Credit Cards for People With Insufficient Credit History

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Close-up man swiping a credit card.
Close-up man swiping a credit card. (Image: Levent Konuk/iStock/Getty Images)

Those looking to build a credit history often find themselves in a vicious circle. It’s hard to get a new credit card if you haven't shown you can manage credit responsibly, but you can’t prove you can without a credit card. You can start with an application at a bank or credit union where you've already shown you can manage accounts. If you're a college student, you also may find card issuers marketing on campus willing to extend you credit. If that doesn't work, you will need help from a friend or relative.

Authorized User

Being an authorized user on a card can allow someone to start a credit history without being responsible for the bills. The original cardholder -- perhaps a parent or another family member -- must tell the company he would like to add you as an authorized user. You’ll get a card in your own name and charging privileges, but the bill will go to the original cardholder. Before taking this step, check with the issuer to ensure it reports authorized user activity to the major credit bureaus. Those reports are the only way being an authorized user can help your credit.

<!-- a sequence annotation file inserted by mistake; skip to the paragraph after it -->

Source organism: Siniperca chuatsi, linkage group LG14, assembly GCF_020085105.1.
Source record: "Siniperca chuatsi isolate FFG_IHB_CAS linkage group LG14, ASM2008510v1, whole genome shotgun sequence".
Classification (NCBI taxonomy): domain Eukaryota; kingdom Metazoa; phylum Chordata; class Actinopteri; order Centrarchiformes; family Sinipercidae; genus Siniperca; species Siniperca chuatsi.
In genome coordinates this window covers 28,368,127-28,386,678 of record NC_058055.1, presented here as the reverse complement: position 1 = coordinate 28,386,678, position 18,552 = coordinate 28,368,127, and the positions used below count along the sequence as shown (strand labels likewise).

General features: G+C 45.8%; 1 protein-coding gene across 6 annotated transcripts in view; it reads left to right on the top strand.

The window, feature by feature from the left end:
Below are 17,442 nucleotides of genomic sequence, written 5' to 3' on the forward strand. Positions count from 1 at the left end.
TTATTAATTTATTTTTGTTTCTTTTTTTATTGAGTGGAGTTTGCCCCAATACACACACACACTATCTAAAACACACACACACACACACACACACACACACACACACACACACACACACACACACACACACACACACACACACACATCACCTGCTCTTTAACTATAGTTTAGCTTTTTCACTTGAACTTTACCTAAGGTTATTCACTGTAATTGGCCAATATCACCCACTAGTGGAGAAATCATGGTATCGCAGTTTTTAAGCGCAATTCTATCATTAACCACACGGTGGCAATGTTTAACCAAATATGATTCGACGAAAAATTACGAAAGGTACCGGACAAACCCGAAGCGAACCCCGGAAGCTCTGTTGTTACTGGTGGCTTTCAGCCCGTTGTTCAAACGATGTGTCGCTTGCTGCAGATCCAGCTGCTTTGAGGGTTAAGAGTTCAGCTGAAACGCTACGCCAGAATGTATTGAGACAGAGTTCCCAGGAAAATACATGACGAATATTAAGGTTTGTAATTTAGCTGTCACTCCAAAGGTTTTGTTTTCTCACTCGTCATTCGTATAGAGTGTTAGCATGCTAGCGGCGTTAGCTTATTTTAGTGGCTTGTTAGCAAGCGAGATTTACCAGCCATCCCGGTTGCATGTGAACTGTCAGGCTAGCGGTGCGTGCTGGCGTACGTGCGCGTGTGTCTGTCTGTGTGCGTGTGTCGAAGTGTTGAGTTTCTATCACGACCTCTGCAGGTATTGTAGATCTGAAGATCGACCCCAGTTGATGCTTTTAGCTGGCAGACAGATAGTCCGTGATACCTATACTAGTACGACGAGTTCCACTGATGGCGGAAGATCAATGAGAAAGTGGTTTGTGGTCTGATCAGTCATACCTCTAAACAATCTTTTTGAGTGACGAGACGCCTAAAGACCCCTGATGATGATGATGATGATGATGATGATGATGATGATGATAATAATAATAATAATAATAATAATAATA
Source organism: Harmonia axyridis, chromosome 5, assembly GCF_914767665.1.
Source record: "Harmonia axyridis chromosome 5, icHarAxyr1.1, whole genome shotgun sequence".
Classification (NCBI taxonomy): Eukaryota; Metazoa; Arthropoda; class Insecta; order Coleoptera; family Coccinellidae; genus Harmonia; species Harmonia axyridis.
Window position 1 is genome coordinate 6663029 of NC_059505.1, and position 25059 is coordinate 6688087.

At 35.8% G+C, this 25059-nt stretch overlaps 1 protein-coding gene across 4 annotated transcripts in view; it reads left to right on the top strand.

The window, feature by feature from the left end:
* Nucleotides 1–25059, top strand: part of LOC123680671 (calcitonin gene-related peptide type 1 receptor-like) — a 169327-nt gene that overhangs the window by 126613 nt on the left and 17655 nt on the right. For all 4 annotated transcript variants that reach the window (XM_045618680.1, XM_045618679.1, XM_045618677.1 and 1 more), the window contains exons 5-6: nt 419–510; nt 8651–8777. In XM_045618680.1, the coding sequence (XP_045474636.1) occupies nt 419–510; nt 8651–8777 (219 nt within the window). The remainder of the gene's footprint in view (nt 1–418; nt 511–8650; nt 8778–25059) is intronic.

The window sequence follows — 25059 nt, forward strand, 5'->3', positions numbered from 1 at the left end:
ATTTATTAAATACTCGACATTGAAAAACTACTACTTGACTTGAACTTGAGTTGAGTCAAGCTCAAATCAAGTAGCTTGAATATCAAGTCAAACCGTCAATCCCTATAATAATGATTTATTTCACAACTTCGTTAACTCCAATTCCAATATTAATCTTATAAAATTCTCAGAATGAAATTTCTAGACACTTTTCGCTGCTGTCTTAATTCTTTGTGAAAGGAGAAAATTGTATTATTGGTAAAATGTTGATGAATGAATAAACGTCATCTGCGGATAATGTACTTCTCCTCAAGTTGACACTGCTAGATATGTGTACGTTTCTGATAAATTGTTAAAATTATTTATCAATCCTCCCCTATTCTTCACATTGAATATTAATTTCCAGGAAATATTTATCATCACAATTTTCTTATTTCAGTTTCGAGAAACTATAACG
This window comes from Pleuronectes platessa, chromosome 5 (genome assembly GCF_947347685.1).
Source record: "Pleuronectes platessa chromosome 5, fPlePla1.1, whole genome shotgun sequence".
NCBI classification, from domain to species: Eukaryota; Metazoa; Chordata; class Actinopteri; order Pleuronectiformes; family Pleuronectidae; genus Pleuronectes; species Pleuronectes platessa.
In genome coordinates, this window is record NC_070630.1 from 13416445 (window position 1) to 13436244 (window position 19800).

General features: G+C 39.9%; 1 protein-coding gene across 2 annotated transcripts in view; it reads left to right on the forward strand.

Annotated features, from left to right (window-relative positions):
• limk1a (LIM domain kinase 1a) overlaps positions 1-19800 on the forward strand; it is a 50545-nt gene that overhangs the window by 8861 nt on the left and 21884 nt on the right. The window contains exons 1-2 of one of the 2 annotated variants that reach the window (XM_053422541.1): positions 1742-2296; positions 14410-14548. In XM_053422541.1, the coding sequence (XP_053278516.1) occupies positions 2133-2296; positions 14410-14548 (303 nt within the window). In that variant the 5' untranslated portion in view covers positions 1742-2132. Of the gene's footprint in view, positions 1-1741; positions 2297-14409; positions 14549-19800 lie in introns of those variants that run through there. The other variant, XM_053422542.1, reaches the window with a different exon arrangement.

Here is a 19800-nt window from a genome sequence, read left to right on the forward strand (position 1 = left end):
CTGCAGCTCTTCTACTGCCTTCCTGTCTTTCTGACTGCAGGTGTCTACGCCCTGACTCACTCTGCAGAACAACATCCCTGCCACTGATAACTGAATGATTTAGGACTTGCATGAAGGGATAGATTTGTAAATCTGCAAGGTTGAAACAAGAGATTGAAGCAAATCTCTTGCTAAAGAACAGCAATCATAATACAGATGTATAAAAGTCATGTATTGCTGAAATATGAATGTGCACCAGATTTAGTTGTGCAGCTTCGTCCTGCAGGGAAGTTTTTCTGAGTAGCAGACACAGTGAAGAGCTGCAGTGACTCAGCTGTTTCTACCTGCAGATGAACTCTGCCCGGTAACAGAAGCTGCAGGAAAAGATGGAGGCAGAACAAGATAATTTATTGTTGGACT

Find a Cosigner

In this scenario, you apply for a card with another individual who has a strong credit record. You both get cards in your names, and share responsibility for the payments. You build credit history by paying off what you charge. If you don't, both of your credit scores will suffer.

Secured Card

Some banks and credit unions offer secured credit cards. In these accounts, you deposit an amount that serves as your credit line. You pay your bill every month like with an unsecured card, but the deposit serves as collateral in case you don’t. The issuer must report these payments to the credit bureau for the secured card to help you establish a credit history. Some banks will also covert a secured card into an unsecured card after a set number of months with on-time payments. You also get your deposit back.

Student Card

If you’re a college student, you may be able to apply for a student credit card with a low starting credit limit. Thanks to the CARD Act of 2009, you must be 18 to get one of these. You’ll need to show you can make the payments without relying on your parents. If you don't have a part-time job or another way to prove you can cover your charges, you'll need a cosigner for these cards as well.

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